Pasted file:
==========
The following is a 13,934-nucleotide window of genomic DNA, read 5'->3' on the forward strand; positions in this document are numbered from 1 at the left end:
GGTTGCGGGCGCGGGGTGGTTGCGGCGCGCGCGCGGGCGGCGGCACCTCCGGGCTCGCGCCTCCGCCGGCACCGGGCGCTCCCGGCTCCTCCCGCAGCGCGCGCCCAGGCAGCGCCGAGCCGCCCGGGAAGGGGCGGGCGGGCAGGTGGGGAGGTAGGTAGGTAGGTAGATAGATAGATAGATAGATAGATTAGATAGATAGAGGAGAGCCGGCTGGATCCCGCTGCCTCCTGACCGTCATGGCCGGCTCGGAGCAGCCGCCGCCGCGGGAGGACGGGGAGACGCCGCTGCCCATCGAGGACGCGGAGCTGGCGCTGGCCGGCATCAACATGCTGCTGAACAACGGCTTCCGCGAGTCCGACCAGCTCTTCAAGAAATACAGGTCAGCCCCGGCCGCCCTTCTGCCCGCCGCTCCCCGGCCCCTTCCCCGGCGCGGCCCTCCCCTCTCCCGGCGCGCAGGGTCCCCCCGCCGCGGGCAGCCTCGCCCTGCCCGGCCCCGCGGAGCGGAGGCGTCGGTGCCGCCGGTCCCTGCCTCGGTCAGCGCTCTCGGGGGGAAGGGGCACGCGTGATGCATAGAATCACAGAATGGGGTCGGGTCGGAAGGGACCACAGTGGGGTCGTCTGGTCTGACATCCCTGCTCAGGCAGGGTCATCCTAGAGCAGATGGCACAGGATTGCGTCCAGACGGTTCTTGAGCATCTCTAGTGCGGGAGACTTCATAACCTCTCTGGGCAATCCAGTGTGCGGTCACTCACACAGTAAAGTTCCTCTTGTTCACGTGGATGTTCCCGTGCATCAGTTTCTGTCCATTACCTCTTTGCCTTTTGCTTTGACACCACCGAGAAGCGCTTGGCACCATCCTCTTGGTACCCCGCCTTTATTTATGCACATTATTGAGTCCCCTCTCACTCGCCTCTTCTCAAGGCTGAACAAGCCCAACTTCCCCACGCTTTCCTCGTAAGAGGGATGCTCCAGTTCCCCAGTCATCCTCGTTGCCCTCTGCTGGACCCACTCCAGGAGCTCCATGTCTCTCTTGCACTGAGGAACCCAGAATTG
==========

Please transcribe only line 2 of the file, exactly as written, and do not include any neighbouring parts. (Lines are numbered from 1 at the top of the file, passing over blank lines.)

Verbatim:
GGTTGCGGGCGCGGGGTGGTTGCGGCGCGCGCGCGGGCGGCGGCACCTCCGGGCTCGCGCCTCCGCCGGCACCGGGCGCTCCCGGCTCCTCCCGCAGCGCGCGCCCAGGCAGCGCCGAGCCGCCCGGGAAGGGGCGGGCGGGCAGGTGGGGAGGTAGGTAGGTAGGTAGATAGATAGATAGATAGATAGATTAGATAGATAGAGGAGAGCCGGCTGGATCCCGCTGCCTCCTGACCGTCATGGCCGGCTCGGAGCAGCCGCCGCCGCGGGAGGACGGGGAGACGCCGCTGCCCATCGAGGACGCGGAGCTGGCGCTGGCCGGCATCAACATGCTGCTGAACAACGGCTTCCGCGAGTCCGACCAGCTCTTCAAGAAATACAGGTCAGCCCCGGCCGCCCTTCTGCCCGCCGCTCCCCGGCCCCTTCCCCGGCGCGGCCCTCCCCTCTCCCGGCGCGCAGGGTCCCCCCGCCGCGGGCAGCCTCGCCCTGCCCGGCCCCGCGGAGCGGAGGCGTCGGTGCCGCCGGTCCCTGCCTCGGTCAGCGCTCTCGGGGGGAAGGGGCACGCGTGATGCATAGAATCACAGAATGGGGTCGGGTCGGAAGGGACCACAGTGGGGTCGTCTGGTCTGACATCCCTGCTCAGGCAGGGTCATCCTAGAGCAGATGGCACAGGATTGCGTCCAGACGGTTCTTGAGCATCTCTAGTGCGGGAGACTTCATAACCTCTCTGGGCAATCCAGTGTGCGGTCACTCACACAGTAAAGTTCCTCTTGTTCACGTGGATGTTCCCGTGCATCAGTTTCTGTCCATTACCTCTTTGCCTTTTGCTTTGACACCACCGAGAAGCGCTTGGCACCATCCTCTTGGTACCCCGCCTTTATTTATGCACATTATTGAGTCCCCTCTCACTCGCCTCTTCTCAAGGCTGAACAAGCCCAACTTCCCCACGCTTTCCTCGTAAGAGGGATGCTCCAGTTCCCCAGTCATCCTCGTTGCCCTCTGCTGGACCCACTCCAGGAGCTCCATGTCTCTCTTGCACTGAGGAACCCAGAATTG